Lisboa region, with nearly 1.2 million hectoliters produced in the last campaign, still reflects a traditional mindset focused on high volume production. Nevertheless, like other Portuguese wine regions, it has shifted to a lower volume and higher quality output. Today Região de Lisboa wines are best known in Portugal for their great quality-price-ratio. This transformation was recently recognized by the American magazine Wine Enthusiast by naming it as one of the 10 Best Wine Destinations in the World.
The Knights ♘ Dão and Tejo
Dão one of the oldest Portuguese wine regions, becoming Região Demarcada in 1908. It is also, arguably, the cradle of the notorious grape variety Touriga Nacional.
Post-war regulations established the use of co-operatives in the region, creating a monopoly that had an adverse effect on the Dão wine. This was overturned under EU rules and Dão has been zigzagging its way towards excellence in wine-producing.
Tejo is the Portuguese name for the Tagus River. Watercourses have an immense influence on wine characteristics and this region pays homage to that. Formerly known as Ribatejo, this area was the main wine supplier to Lisbon. Charters from the kings of the Alfonsine Dynasty document its ancient existence. In recent decades has shifted from volume to quality production by betting on planting international varieties like Syrah and Cabernet Sauvignon alongside traditional ones like Touriga Nacional, Castelão, and Trincadeira.
Central Pawns ♙Trás-os-Montes, Madeira, Beira Interior and Bairrada
Trás-os-Montes is a sheltered, inland wine region with great unexplored potential. Akin the nearby Douro is equipped for the production of quality wines as it’s drier climate and alluvial soils force the vines to dig deep, strong root systems.
Like the “d” pawn, Madeira was a first mover in the Portuguese wine chessboard. There’s an unconfirmed story that the signers of the Declaration of Independence toasted their achievement with Malmsey Madeira. This fortified wine has an almost unlimited capacity of storage, surviving for more than two centuries. Due to several factors, there was a decline in Madeira’s popularity over the past century and this region has now to fight to return to the game.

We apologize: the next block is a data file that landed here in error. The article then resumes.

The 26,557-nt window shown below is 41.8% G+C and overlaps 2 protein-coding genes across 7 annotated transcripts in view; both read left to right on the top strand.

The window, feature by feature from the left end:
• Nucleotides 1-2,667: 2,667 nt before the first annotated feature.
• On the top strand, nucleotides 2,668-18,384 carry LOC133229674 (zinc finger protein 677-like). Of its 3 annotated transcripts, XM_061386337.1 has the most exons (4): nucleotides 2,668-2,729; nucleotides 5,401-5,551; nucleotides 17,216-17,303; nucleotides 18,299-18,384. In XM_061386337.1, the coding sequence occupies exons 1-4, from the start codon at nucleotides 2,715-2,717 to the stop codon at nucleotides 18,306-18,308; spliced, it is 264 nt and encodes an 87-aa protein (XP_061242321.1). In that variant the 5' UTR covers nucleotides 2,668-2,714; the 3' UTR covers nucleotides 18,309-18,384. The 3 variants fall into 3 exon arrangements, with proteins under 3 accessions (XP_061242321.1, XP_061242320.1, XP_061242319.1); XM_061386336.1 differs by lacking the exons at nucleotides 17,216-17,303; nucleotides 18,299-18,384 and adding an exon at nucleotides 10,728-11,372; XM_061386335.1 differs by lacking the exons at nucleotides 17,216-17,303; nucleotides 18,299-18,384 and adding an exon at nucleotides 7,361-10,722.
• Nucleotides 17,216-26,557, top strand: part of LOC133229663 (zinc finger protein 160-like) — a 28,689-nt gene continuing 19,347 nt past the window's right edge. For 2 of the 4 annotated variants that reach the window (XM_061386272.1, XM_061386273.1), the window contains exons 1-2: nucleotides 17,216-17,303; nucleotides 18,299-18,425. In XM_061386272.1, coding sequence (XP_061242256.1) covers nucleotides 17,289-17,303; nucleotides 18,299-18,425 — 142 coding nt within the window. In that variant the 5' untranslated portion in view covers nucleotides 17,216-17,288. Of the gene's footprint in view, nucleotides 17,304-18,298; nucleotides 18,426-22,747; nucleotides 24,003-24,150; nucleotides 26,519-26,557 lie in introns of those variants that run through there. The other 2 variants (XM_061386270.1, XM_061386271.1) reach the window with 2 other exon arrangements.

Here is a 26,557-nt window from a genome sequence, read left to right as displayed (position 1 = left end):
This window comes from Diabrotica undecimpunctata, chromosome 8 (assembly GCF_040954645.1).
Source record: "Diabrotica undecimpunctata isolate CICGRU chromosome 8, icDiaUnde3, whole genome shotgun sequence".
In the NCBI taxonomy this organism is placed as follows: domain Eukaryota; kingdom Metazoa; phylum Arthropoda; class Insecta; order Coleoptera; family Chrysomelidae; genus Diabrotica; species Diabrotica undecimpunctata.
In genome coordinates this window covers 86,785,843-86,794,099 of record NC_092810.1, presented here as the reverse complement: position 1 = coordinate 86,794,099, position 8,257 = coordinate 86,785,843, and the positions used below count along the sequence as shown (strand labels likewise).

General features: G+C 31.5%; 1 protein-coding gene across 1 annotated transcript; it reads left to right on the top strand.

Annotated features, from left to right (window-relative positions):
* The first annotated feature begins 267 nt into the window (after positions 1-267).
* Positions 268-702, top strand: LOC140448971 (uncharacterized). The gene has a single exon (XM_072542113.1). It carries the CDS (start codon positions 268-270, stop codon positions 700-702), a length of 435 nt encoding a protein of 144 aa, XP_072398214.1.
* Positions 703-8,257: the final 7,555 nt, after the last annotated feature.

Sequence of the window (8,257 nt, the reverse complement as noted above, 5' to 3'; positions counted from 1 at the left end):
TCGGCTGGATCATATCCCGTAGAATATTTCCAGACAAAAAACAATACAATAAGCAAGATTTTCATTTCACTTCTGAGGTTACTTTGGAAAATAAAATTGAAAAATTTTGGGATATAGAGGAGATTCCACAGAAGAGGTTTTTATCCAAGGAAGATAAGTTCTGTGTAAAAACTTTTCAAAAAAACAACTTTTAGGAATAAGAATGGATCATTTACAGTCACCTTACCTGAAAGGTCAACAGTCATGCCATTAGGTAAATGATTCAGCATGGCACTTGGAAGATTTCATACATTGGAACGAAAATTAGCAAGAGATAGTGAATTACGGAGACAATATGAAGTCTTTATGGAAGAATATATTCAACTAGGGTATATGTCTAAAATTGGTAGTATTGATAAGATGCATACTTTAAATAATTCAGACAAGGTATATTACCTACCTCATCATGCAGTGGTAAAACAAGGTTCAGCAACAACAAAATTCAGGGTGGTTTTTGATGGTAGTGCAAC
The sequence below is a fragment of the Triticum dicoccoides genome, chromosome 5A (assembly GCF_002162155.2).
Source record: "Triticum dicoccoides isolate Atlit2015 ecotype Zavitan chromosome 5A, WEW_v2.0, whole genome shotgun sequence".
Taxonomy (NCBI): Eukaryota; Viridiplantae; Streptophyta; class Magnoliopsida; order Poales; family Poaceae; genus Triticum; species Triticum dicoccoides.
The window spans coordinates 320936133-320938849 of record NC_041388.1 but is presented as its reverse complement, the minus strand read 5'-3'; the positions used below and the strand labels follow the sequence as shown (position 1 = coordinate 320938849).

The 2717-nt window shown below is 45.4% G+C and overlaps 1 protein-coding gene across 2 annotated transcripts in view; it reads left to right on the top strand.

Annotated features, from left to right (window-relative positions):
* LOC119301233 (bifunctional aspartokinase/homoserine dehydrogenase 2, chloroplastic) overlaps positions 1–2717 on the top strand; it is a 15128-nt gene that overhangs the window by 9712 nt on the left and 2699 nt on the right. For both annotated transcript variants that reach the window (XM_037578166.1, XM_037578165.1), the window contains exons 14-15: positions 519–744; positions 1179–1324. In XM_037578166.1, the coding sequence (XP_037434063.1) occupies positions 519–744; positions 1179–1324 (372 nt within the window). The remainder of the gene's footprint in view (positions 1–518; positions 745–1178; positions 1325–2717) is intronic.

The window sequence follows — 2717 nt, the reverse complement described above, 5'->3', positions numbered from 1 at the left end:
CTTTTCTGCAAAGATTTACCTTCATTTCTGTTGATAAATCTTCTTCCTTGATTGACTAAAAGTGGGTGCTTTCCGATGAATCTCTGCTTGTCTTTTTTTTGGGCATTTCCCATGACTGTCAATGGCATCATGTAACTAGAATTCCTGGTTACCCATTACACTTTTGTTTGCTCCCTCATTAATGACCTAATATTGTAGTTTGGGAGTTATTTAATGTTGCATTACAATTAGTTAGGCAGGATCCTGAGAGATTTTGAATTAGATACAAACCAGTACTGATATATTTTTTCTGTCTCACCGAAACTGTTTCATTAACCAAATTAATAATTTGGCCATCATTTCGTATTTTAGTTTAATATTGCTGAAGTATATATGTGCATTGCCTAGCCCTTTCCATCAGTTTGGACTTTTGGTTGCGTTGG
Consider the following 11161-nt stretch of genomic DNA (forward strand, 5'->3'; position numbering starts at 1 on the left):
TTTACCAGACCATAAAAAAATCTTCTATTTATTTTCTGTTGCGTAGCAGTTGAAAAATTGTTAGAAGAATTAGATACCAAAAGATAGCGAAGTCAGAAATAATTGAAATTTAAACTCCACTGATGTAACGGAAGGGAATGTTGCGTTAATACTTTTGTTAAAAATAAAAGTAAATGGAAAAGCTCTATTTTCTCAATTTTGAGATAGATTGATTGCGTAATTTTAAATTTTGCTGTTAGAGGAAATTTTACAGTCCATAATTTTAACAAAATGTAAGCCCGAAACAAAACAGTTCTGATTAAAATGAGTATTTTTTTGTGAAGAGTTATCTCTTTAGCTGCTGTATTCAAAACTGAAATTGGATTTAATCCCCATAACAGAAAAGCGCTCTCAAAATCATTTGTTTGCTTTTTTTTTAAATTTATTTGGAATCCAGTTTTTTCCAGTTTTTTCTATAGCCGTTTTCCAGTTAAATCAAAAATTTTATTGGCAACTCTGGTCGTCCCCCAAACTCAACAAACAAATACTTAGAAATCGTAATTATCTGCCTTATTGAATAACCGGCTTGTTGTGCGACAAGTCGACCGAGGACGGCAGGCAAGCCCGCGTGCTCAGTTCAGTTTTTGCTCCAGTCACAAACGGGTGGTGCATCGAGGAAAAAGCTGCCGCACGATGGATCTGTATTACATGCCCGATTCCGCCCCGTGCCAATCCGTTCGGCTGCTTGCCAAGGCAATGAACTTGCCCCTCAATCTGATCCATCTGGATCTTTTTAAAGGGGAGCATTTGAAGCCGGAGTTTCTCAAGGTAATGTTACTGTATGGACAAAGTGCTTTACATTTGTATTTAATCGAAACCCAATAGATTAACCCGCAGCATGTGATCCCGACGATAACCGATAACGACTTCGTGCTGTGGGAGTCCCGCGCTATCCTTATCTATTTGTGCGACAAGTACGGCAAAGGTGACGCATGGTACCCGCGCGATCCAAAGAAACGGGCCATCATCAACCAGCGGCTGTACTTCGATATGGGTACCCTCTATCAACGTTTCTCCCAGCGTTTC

Beira Interior is an arduous and mountainous region located in the central interior of Portugal. Like the soils, the climate is also harsh, with negative temperatures in the winter and very hot, dry summers. This combination of factors produces white wines of great aromatic exuberance and freshness.
Bairrada is a small but important Portuguese wine region. Their grapes, with a high degree of acidity, along with their low graduation, are perfect for the production of sparkling wine, characterized by their great freshness and fruity notes.
Side Pawns ♙Távora-Varosa, Colares, Açores and Algarve
Távora-Varosa is a small, 8600 acre, wine region in continental Portugal. Embedded between Dão, Douro and Beira Interior has built its reputation by producing high quality sparkling wines.
Colares is a tiny DOC sub-region from Lisboa. It is famous not only for its sandy soils and ungrafted vines but also for the robust, tannic red wine it produces made from the local Ramisco grape.
The Açores archipelago in the Atlantic presents harsh climatic conditions. However, the vineyard, cultivated since the 15th century, has a long tradition in the region. Stands out the production of fortified wine from the Pico e Graciosa regions.
Algarve region saw many of its vineyards replaced by hotel and golf development courses. The surviving ones produce wines characterized by aromas of very ripe fruits with a velvety, warm flavor.
The board is set
This article covers only the fourteen wine regions, being Port (a type of wine) and Colares (a DOC sub-region) the exceptions. There’s much more to discover about Portuguese wines, its grape varieties, like the much appreciated Alvarinho, or landscapes, like the ten Lisboa DOC sub-regions.
Now that you know which are the best Portuguese wine regions, if you had to open a bottle, what would be your first move?